A Trade Union . . . may -

(c)   provide for the application of its moneyand property to the furtheranceof political objects so long as rules of the union are in force providing . . .

(i)   that any payments in the furtherance of such objects are to be made outof a separate fund;

(ii)   that contribution to such separate fund shall not be a condition of admission to or membership of the said union;

(iii)   that a member who does not contribute to such separate fund shall not be excluded from any benefits of the union or placed under any disability or at any disadvantage as compared with other members of the union by reason of his failure to so contribute.

Paragraph b of the same section makes the right to recover subscriptions from members subject to the provisions of paragraph c. Honorable members will say, " Yes, but where is the protection of the man who refuses to contribute?" The Industrial Commission exists for his protection. If the union refuses to admit him, the Commission may fine the union up to £100. The Commission has a general power to enforce the rules of the union and these rules must conform with the provision I have read. Apart from that general power, there is in section 109 a specific provision for the enforcement of the rule relating to the recovery of subscriptions. I think that in New South Wales only one case of objection to use of union funds for political purposes has gone to the higher courts. In the cases of Allen and Gordon, representatives of a substantial minority in the Bookbinders Union objected in the Supreme Court to the subscription by the union of £100 to the anti-conscriptionmovement. The court held that the union had no right to spend money on the conscription campaign and that the £100 must be repaid by the trustees, but the judge showed that he was not very impressed by the motives of the plaintiffs when he refused to allow them costs. The case was decided in 1918. The position in New South Wales, which I have mentioned first because it is the most highly industrialized Australian State, is perfectly clear. I do not know the position in the other States, but I do know the position in Victoria, having learnt it from experience and from inquiry of members of unions. In Victoria no union member can be compelled to pay a political contribution. I do not know of any union rule which compels a member to pay a political contribution, and, if there were one, I think that, as the result of the Osborne judgment, it would be illegal. In Victoria, however, the unions which are affiliated with the Australian Labour party, do make contributions to that party in the same way as pastoral companies, trustee companies, banking companies, insurance companies and practically every big financial employing agency in Australia contributes to the United Australia party and, sometimes, the Country party.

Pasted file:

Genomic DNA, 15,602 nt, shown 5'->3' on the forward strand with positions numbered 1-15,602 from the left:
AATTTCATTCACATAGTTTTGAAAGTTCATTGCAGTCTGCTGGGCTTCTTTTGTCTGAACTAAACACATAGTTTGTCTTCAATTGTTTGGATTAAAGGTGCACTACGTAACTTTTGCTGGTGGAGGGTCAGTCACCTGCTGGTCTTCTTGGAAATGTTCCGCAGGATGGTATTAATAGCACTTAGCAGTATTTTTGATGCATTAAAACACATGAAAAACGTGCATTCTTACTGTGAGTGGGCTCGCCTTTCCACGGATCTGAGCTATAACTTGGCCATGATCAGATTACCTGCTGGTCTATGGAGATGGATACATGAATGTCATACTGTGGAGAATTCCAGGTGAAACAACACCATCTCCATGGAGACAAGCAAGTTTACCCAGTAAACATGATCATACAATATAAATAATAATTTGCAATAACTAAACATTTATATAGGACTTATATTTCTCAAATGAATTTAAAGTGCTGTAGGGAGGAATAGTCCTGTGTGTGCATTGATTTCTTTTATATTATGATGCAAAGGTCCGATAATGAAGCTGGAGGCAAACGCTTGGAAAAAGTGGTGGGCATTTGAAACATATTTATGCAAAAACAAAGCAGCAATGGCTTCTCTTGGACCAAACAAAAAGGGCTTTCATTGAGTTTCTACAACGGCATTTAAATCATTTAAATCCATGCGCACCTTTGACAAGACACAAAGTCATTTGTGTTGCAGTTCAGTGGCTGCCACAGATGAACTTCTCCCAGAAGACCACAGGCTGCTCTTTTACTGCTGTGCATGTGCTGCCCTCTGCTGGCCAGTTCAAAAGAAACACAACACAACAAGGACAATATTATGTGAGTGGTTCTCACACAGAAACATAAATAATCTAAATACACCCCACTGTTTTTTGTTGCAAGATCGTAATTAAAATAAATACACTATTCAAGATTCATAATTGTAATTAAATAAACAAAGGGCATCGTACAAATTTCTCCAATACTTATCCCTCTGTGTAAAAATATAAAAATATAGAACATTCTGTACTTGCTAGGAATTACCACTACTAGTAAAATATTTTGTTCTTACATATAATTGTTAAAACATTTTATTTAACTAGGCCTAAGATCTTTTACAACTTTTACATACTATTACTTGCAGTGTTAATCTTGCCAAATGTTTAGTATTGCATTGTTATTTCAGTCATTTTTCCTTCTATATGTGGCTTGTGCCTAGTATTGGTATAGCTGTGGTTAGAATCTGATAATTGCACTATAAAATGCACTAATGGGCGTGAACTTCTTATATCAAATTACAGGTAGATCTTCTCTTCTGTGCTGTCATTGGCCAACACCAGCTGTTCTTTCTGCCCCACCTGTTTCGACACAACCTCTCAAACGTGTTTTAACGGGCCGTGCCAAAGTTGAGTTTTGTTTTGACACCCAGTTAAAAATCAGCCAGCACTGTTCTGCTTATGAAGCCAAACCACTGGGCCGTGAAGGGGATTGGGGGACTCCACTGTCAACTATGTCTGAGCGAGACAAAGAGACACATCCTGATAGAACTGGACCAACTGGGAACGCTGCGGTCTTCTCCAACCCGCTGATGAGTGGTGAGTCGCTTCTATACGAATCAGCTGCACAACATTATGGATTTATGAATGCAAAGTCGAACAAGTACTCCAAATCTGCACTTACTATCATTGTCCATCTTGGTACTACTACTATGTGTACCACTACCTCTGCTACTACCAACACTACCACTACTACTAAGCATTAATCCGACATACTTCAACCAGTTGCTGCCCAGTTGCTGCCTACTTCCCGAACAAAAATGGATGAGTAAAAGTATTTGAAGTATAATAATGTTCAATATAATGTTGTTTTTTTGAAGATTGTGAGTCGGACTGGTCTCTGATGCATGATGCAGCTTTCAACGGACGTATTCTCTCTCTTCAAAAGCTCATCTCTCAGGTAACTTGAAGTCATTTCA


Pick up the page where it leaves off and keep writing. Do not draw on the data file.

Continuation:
Mr Rankin - No.